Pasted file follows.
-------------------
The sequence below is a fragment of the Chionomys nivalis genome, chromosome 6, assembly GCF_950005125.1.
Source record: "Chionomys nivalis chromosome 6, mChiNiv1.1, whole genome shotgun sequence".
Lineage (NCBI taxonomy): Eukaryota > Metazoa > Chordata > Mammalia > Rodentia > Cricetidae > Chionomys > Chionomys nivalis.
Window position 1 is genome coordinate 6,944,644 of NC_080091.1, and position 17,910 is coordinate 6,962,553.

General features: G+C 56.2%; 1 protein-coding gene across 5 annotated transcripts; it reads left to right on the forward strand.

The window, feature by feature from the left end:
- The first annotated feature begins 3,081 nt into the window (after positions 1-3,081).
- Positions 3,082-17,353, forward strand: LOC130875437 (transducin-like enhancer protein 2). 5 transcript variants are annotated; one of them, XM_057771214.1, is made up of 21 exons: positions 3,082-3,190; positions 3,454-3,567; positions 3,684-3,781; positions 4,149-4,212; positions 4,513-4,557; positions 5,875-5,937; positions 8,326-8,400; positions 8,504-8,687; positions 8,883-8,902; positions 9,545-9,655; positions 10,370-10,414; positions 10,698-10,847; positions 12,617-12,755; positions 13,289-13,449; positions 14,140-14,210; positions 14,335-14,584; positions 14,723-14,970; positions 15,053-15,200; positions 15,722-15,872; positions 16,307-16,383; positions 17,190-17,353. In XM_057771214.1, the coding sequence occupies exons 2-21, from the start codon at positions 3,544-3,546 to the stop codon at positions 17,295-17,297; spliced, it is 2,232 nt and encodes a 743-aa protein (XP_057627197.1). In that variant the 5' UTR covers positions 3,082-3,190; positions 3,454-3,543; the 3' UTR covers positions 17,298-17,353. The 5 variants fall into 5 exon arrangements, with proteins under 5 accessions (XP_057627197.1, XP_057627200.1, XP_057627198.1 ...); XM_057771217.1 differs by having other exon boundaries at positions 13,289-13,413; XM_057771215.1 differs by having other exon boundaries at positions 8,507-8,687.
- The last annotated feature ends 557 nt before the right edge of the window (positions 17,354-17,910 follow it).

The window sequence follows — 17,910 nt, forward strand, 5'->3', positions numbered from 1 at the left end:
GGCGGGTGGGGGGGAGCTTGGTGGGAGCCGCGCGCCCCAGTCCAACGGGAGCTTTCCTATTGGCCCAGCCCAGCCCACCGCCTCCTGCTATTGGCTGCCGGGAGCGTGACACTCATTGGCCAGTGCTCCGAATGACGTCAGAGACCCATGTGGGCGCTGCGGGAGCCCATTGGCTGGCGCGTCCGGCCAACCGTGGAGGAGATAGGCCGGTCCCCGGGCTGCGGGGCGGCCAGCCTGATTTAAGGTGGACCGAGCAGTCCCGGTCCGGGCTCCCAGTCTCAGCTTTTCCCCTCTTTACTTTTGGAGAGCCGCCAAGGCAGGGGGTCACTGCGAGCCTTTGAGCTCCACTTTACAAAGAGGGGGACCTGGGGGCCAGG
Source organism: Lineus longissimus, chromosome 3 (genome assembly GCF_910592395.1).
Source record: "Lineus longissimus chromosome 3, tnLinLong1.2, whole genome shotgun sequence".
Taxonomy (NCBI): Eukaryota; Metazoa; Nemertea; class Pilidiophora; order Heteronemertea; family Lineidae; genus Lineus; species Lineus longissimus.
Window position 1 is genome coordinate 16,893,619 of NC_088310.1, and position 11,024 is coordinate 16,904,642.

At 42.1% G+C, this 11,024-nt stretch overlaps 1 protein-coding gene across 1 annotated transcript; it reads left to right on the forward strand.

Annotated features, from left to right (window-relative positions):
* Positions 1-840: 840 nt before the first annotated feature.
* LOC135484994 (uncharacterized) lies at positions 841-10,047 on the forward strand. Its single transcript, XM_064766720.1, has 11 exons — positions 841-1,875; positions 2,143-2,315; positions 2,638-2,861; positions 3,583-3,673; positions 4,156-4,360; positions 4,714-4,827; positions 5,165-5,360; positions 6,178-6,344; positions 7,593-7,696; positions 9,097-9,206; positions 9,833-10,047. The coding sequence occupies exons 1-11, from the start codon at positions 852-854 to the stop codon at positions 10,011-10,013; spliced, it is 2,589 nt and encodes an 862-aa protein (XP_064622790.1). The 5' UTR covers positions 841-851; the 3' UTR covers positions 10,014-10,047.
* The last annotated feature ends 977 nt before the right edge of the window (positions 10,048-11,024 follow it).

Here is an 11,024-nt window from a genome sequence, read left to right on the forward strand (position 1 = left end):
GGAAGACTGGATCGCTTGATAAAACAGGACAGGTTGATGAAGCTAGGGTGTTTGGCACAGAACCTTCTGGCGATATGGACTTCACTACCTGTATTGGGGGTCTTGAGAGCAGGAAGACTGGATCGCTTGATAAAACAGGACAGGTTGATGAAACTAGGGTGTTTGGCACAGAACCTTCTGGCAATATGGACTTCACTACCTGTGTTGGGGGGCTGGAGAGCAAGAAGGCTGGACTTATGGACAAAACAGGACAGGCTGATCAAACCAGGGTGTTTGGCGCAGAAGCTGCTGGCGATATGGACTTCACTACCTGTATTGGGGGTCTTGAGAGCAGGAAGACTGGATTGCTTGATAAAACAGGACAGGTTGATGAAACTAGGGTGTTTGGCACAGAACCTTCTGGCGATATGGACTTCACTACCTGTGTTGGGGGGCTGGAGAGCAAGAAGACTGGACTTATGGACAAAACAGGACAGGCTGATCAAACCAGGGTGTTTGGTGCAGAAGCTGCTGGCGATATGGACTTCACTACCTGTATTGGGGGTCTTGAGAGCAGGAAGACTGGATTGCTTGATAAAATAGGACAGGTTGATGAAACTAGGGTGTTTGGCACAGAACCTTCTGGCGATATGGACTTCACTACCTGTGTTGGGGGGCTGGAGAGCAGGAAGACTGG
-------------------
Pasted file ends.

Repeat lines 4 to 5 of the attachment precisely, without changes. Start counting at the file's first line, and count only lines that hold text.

Window position 1 is genome coordinate 6,944,644 of NC_080091.1, and position 17,910 is coordinate 6,962,553.

General features: G+C 56.2%; 1 protein-coding gene across 5 annotated transcripts; it reads left to right on the forward strand.